LACMA Plans To Drop AR Monuments Across L.A.

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LACMA Plans To Drop AR Monuments Across L.A.
View of the (Broad Contemporary Art Museum) and the Resnick Pavilion at the Los Angeles County Museum of Art. (© Museum Associates/Courtesy LACMA)

 

The Los Angeles County Museum of Art (LACMA) has announced a new, augmented reality-based public art program launched in partnership with Snap, Inc., the Santa Monica-headquartered parent company of messaging app Snapchat. Called Monumental Perspectives, the initiative will give rise to new monuments and murals that “celebrate diverse histories in an effort to reflect richer and more inclusive perspectives from communities across the region,” according to a LACMA press release.

 

Each new work, created by different emerging artists in collaboration with technologists from Snap’s Lens Creator community, will virtually come to life in several unique L.A. locales—LACMA’s Wilshire Boulevard campus and Magic Johnson Park in South L.A. included–and can be experienced exclusively on Snapchat.

The first five artists to participate in the digital public art program are I.R. Bach, Mercedes Dorame, Glenn Kaino, Ruben Ochoa, and Ada Pinkston. In addition to collaborating with Snap Lens Creators, each will work directly with historians and community stakeholders to examine “key moments and figures in the region’s past and present that have too often been overlooked.” Further details about the first cohort will be announced early next year ahead of the initiative’s official public launch.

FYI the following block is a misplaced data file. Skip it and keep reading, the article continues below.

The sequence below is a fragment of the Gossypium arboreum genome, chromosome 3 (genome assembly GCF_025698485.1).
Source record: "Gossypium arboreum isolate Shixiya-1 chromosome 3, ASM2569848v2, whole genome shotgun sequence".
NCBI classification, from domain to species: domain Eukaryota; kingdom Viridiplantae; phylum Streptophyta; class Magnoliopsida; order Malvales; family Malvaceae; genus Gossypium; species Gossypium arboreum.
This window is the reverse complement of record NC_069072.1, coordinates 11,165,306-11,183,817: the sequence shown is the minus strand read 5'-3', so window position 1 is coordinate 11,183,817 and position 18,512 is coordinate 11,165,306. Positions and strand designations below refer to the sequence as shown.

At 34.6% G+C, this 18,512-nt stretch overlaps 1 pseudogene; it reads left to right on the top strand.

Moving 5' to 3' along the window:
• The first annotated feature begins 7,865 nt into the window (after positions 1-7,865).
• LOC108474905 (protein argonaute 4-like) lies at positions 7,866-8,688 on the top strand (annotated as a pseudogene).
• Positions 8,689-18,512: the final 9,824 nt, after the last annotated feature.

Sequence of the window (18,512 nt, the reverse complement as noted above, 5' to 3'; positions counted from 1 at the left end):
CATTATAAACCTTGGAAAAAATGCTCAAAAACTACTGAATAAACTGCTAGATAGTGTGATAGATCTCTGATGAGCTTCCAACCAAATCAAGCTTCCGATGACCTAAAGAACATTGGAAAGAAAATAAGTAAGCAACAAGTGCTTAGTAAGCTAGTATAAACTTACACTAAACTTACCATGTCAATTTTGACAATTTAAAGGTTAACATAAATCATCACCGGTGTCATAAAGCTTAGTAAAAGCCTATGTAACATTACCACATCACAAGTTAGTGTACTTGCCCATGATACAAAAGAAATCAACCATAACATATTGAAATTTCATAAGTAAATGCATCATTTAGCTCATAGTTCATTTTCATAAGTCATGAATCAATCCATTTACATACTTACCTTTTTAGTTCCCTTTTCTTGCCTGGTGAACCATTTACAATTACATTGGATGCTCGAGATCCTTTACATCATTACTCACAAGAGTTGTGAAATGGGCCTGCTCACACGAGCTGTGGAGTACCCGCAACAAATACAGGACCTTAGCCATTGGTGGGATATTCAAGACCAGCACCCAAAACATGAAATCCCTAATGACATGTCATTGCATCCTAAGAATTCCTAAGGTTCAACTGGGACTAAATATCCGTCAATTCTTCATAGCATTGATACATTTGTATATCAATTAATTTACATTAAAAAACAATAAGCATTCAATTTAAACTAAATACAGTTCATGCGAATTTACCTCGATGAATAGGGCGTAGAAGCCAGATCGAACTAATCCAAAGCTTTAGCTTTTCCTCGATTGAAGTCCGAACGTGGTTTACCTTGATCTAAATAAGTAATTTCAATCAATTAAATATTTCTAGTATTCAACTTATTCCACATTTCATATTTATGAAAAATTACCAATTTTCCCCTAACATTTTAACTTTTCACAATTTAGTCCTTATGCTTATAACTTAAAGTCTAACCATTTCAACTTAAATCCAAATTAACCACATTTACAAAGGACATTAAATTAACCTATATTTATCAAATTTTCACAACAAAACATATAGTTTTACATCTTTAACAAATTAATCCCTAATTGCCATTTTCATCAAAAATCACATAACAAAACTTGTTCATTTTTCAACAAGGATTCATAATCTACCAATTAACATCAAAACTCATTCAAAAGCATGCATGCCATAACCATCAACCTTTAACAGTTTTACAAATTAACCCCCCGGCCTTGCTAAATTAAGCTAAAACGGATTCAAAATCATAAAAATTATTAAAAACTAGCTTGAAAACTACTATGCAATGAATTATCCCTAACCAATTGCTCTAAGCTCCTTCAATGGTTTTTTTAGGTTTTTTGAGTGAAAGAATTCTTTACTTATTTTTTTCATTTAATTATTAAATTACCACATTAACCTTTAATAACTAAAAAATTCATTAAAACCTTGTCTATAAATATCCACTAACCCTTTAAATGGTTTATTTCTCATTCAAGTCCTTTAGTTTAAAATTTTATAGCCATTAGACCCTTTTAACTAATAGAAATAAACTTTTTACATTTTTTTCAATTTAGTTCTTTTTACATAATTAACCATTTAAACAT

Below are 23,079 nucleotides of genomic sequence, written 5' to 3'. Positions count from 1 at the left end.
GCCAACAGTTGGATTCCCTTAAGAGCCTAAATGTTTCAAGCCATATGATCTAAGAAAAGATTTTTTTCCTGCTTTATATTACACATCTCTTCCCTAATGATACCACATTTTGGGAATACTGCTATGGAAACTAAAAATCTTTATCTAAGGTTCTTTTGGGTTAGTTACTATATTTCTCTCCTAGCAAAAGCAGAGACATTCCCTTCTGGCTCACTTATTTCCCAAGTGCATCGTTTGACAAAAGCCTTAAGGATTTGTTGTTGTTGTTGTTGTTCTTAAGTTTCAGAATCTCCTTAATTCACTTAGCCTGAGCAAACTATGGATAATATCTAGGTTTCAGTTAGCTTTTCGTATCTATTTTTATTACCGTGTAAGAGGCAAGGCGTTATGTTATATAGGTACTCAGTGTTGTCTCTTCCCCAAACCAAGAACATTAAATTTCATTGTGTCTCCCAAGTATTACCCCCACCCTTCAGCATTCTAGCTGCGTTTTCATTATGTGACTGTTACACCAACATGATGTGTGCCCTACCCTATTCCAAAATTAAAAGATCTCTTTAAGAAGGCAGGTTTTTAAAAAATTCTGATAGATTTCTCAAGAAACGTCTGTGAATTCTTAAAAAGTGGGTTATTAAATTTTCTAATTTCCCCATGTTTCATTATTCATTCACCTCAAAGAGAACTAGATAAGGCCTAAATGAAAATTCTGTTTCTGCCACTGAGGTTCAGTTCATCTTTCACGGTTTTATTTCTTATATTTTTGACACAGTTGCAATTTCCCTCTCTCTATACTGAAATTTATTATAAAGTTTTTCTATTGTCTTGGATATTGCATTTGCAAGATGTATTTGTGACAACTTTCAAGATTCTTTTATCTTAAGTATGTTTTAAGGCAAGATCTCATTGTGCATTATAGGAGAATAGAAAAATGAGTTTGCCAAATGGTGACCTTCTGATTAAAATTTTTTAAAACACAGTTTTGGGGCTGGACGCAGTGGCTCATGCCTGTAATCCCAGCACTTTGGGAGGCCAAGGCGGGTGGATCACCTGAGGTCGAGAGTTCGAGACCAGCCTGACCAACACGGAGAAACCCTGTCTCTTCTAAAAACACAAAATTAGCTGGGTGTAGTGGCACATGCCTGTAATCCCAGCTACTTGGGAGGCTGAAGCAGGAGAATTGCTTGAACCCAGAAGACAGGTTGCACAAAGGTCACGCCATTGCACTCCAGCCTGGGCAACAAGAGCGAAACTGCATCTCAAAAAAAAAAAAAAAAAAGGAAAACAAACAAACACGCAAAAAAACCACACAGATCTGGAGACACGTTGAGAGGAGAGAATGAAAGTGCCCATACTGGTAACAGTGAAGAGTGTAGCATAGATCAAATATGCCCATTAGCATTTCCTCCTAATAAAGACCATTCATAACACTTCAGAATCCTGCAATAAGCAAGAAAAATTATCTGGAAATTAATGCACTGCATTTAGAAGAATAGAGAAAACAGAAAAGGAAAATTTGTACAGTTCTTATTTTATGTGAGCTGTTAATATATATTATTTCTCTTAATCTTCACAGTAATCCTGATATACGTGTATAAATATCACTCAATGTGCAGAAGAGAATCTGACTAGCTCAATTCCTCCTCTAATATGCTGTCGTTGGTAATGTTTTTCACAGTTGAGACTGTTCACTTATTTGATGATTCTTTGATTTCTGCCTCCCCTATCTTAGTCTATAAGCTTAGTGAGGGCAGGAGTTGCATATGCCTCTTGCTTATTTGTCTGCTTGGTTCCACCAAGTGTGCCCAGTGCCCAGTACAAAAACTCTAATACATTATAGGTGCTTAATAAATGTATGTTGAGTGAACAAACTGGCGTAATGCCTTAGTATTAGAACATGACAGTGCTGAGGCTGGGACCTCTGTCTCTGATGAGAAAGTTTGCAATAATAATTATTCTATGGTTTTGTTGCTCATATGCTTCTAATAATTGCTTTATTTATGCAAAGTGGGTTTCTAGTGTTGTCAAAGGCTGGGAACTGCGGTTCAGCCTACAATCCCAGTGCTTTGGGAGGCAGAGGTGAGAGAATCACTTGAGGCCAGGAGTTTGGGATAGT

“LACMA has partnered with Snap before, but this is a truly ambitious initiative to pair artists with innovative Lens Creators to rethink how to mark L.A. with diverse histories through digital public artworks,” said Michael Govan, LACMA CEO and Wallis Annenberg Director, in a statement. “Building new physical monuments takes a great deal of time, but the issues around monuments in America are urgent. Utilizing Snap’s advanced augmented reality technology, artists and their virtual artworks mapped to specific places can inspire immediate conversations around real histories, real places, and visions of the future.”

 

Snap, it should be noted, joined LACMA’s Art + Technology Lab Advisory Board in 2018.

 

Beyond the first round of site-specific virtual monuments to be realized next year, further financial support to expand the program will be provided by the Andrew W. Mellon Foundation’s Monuments Project, a five-year, $250 million grant program launched in October that centers around the creation of new monuments and memorials in the public space and the removal and/or re-contextualization of problematic existing ones. According to the museum, support from the Foundation will not only go toward expanding Monumental Perspectives to include additional artists but also toward curation activities and community engagement efforts at each monument location as well as public programming.

 

“These visionary artists will chart bold new ways of experiencing and understanding the complex history of our country’s monuments and memorials, and encourage broad public engagement and enthusiasm for the future of our commemorative spaces,” said Elizabeth Alexander, president of The Andrew W. Mellon Foundation.

 

“The five participating artists are interested in the important questions surrounding public commemorative art: whose experiences and perspectives are being foregrounded? Whose histories are being erased?” added Rita Gonzalez, Terri and Michael Smooke Curator and Department Head of Contemporary Art at LACMA. “We are looking forward to experiencing their vision and sharing these works with the public.”

 

AN will share further details on the first five monuments and murals as they go live in 2021. In the meantime, you can read about each of the inaugural artists here.

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